Try putting it into
Code: [Select]
[code]myval[x][\code] boxes (with this slash: /).
« Last Edit: October 02, 2015, 08:43:56 pm by DarkestEx »
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Re: Arduino Benchmark
« Reply #10 on: October 03, 2015, 07:49:43 pm »
Thats nice. So you will be able to use it like an arduino and as a retro game player-. Also maybe some old fashioned serial communication for games just for the heck of it. Also will you just connect a keyboard to the microcat or will it have its own dedicated set of buttons. Will it have a joystick?

Also, straying from hardware a little bit, what do you plan the os to be like. Will it be like the ti 84 with a simple file interface and a main screen, or will it be like a skinned down version of linux?
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Re: Arduino Benchmark
« Reply #11 on: October 05, 2015, 12:21:32 am »
Thats nice. So you will be able to use it like an arduino and as a retro game player-. Also maybe some old fashioned serial communication for games just for the heck of it. Also will you just connect a keyboard to the microcat or will it have its own dedicated set of buttons. Will it have a joystick?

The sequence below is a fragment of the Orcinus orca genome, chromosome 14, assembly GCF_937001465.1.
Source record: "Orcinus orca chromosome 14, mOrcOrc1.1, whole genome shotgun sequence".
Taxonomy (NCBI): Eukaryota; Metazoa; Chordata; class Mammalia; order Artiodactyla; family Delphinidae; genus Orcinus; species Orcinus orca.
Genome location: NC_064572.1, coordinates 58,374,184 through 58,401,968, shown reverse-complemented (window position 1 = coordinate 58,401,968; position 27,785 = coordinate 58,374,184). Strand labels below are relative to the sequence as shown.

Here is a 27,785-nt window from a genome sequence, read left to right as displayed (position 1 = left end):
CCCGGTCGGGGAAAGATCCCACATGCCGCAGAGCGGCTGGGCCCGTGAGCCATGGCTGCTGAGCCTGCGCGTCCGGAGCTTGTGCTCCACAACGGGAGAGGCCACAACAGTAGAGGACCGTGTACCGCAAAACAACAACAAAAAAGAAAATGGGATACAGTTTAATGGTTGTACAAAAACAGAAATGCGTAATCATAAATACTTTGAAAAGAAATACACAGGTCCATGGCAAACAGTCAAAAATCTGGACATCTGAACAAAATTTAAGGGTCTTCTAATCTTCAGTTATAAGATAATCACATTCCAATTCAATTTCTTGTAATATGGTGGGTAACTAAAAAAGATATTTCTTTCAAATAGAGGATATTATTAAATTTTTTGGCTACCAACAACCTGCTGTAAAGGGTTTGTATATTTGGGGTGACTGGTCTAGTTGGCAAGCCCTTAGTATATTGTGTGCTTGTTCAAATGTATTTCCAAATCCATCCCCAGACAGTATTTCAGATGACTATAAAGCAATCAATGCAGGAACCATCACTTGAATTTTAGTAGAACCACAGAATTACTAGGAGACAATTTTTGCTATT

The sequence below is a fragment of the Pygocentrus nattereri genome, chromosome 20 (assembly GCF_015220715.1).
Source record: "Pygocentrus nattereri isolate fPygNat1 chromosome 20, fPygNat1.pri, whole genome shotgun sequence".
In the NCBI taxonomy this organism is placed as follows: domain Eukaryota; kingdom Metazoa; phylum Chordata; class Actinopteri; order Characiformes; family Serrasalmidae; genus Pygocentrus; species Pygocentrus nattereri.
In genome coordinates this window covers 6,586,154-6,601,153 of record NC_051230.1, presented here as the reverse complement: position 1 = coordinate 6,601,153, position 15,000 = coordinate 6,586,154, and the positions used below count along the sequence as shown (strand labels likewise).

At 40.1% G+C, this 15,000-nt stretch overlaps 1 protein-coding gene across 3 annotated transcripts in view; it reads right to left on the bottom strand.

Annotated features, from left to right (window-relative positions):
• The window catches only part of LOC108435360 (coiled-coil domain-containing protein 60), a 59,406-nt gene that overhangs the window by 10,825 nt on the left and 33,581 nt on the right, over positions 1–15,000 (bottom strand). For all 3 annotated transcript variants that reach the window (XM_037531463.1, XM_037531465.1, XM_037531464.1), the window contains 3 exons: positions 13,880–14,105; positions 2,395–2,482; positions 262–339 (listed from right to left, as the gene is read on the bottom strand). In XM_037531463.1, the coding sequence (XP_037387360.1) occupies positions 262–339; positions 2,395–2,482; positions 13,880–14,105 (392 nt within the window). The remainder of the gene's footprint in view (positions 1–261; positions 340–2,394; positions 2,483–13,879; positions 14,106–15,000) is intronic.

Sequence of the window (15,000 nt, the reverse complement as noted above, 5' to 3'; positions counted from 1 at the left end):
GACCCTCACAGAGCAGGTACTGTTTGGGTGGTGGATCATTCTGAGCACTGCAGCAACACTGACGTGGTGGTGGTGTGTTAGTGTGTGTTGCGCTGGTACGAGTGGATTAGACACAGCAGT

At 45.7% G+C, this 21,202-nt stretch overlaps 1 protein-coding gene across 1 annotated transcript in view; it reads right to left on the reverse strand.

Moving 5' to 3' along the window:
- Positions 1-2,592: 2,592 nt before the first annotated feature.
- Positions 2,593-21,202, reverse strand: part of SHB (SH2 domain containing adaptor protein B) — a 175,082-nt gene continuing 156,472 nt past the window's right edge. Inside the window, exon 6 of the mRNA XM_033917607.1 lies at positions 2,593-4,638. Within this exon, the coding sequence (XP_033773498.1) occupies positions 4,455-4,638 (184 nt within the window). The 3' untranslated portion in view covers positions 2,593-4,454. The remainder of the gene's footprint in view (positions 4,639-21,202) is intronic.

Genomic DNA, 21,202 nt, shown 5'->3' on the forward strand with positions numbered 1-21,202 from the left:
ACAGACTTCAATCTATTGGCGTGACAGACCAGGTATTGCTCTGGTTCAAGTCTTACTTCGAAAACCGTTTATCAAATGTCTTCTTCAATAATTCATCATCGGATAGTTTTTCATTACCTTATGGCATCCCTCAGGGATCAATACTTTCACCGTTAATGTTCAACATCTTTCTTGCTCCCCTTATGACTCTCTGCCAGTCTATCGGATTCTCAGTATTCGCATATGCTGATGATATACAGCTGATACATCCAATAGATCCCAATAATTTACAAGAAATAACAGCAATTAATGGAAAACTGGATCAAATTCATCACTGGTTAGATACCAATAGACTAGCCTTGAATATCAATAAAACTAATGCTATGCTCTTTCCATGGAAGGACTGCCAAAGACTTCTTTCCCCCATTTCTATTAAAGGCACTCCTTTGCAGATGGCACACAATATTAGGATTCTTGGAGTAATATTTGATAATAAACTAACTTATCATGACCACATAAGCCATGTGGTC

Also, straying from hardware a little bit, what do you plan the os to be like. Will it be like the ti 84 with a simple file interface and a main screen, or will it be like a skinned down version of linux?
Well it has USB and serial communication and WiFi (last one allows for multiplayer across the world :))
It had a joystick, but we replaced it for a few reasons with a  dpad. It has 4 direction keys on the left and 4 action buttons on the right. It also has a game independent home and power button.

About the os I thought to make it something in between something like scaled down Linux and a 84+ style OS structure.
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Re: Arduino Benchmark
« Reply #12 on: October 05, 2015, 04:18:27 am »
The OS should probably be simple at first but provide some functionalities that phone users would commonly use.  Just as long as launching games is as easy as it can get, unlike some consoles.
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Re: Arduino Benchmark
« Reply #13 on: October 05, 2015, 02:12:09 pm »
The OS should probably be simple at first but provide some functionalities that phone users would commonly use.  Just as long as launching games is as easy as it can get, unlike some consoles.
Well we plan having a nice colorful loader and settings app which will probably be in flash, but they could end up being put onto the SD card.
And yes the os won't get too big.
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Re: Arduino Benchmark
« Reply #14 on: October 05, 2015, 11:36:37 pm »
That's awesome. I don't really like having to go through an entire complex os just to get to games or to access the ports. Also I don't really know linux commands because I am too lazy to learn them, but a simple os makes everything easier. Also do you plan to make the api like arduino. I know it is in c but I mean like will the functions be similar? Or will you have an api completely different and evolving from arduino.